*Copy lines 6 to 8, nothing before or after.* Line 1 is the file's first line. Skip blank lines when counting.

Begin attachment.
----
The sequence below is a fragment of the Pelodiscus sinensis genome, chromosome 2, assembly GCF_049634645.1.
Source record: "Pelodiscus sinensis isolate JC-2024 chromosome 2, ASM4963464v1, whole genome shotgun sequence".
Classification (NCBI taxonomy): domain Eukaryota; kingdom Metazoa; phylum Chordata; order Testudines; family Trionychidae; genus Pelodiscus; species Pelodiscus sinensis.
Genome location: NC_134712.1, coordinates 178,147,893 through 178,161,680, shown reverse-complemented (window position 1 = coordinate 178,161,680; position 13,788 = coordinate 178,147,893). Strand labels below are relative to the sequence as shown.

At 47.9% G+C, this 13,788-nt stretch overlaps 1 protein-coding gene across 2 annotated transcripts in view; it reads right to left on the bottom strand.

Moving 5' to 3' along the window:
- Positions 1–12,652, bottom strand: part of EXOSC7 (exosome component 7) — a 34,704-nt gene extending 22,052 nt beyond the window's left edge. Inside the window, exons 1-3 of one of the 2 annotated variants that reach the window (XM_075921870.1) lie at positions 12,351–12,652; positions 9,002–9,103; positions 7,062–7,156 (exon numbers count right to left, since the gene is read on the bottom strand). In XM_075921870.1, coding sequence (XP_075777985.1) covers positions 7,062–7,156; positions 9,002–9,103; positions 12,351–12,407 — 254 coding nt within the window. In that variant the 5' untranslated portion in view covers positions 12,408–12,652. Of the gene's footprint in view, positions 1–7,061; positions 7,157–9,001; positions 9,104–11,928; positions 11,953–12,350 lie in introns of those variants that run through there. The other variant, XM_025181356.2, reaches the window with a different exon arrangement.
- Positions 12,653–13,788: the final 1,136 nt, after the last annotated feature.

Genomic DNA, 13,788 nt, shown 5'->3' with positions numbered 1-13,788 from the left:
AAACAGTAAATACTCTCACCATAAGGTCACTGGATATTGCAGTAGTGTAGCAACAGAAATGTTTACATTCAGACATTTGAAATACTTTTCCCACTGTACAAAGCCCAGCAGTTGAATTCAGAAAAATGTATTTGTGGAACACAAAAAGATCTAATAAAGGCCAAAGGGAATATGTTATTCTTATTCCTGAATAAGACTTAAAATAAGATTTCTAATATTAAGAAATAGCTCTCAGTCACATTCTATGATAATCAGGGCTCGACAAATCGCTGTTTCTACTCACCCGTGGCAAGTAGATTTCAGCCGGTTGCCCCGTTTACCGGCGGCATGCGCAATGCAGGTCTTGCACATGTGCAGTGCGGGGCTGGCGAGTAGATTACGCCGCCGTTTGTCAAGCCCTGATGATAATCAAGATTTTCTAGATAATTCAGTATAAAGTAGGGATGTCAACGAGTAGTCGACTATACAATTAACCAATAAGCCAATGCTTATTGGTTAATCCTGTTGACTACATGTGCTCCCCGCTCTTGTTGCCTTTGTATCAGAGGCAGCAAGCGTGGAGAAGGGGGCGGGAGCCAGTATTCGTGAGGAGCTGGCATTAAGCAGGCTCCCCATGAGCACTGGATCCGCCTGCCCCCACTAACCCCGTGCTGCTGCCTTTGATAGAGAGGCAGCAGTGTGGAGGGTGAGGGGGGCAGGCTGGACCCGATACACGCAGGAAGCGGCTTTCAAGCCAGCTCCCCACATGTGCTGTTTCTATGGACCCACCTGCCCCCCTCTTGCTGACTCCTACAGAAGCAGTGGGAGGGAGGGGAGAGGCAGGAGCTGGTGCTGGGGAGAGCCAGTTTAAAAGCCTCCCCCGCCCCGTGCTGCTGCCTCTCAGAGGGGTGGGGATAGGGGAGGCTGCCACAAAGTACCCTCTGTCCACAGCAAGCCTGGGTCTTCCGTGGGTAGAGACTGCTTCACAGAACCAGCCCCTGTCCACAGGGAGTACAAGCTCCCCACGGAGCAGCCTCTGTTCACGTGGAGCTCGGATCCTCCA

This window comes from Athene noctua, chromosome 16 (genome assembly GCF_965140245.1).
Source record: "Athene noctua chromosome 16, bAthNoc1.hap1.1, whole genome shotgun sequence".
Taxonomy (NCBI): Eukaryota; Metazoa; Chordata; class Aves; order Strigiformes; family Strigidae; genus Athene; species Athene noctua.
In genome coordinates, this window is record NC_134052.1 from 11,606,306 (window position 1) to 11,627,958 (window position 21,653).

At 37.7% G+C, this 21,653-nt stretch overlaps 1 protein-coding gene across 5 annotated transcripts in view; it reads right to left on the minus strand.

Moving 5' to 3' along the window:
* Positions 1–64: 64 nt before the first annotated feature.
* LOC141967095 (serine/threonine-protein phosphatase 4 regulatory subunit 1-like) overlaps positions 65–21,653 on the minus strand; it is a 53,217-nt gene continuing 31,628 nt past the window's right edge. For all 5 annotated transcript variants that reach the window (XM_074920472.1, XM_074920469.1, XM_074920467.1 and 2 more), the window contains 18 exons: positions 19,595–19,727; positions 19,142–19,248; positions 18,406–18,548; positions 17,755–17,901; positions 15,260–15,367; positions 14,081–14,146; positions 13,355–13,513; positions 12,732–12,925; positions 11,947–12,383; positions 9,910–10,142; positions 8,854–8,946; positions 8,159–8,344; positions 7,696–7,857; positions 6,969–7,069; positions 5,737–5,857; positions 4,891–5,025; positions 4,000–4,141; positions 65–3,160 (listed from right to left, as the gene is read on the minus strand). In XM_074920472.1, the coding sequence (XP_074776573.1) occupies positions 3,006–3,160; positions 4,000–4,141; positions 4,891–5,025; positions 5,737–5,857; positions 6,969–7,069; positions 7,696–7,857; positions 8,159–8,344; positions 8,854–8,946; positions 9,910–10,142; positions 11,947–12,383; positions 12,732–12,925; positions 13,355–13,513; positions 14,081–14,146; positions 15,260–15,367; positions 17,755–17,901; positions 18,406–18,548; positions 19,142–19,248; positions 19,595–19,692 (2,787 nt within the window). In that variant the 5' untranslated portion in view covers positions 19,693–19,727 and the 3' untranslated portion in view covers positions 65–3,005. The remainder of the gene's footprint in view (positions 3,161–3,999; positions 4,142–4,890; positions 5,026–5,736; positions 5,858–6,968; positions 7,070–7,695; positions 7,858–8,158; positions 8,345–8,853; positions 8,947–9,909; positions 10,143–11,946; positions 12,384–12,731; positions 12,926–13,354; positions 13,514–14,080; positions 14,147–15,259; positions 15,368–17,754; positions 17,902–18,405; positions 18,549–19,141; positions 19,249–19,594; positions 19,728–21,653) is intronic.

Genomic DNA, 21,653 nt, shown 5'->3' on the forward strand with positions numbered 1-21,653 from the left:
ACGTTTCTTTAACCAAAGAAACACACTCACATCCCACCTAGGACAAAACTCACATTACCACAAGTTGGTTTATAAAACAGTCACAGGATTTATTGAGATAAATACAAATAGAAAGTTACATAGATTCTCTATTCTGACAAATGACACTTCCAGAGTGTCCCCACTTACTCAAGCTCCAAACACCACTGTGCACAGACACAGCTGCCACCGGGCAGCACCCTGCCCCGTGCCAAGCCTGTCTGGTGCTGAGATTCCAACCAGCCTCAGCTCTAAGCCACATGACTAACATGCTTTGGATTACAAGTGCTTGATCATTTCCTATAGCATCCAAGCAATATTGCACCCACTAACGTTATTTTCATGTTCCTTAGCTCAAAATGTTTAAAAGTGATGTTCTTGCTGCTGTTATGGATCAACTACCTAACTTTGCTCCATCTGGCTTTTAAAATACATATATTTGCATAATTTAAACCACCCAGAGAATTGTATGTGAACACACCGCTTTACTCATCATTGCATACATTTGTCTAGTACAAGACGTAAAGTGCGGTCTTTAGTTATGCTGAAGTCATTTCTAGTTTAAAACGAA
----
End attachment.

Moving 5' to 3' along the window:
- Positions 1–12,652, bottom strand: part of EXOSC7 (exosome component 7) — a 34,704-nt gene extending 22,052 nt beyond the window's left edge. Inside the window, exons 1-3 of one of the 2 annotated variants that reach the window (XM_075921870.1) lie at positions 12,351–12,652; positions 9,002–9,103; positions 7,062–7,156 (exon numbers count right to left, since the gene is read on the bottom strand). In XM_075921870.1, coding sequence (XP_075777985.1) covers positions 7,062–7,156; positions 9,002–9,103; positions 12,351–12,407 — 254 coding nt within the window. In that variant the 5' untranslated portion in view covers positions 12,408–12,652. Of the gene's footprint in view, positions 1–7,061; positions 7,157–9,001; positions 9,104–11,928; positions 11,953–12,350 lie in introns of those variants that run through there. The other variant, XM_025181356.2, reaches the window with a different exon arrangement.
- Positions 12,653–13,788: the final 1,136 nt, after the last annotated feature.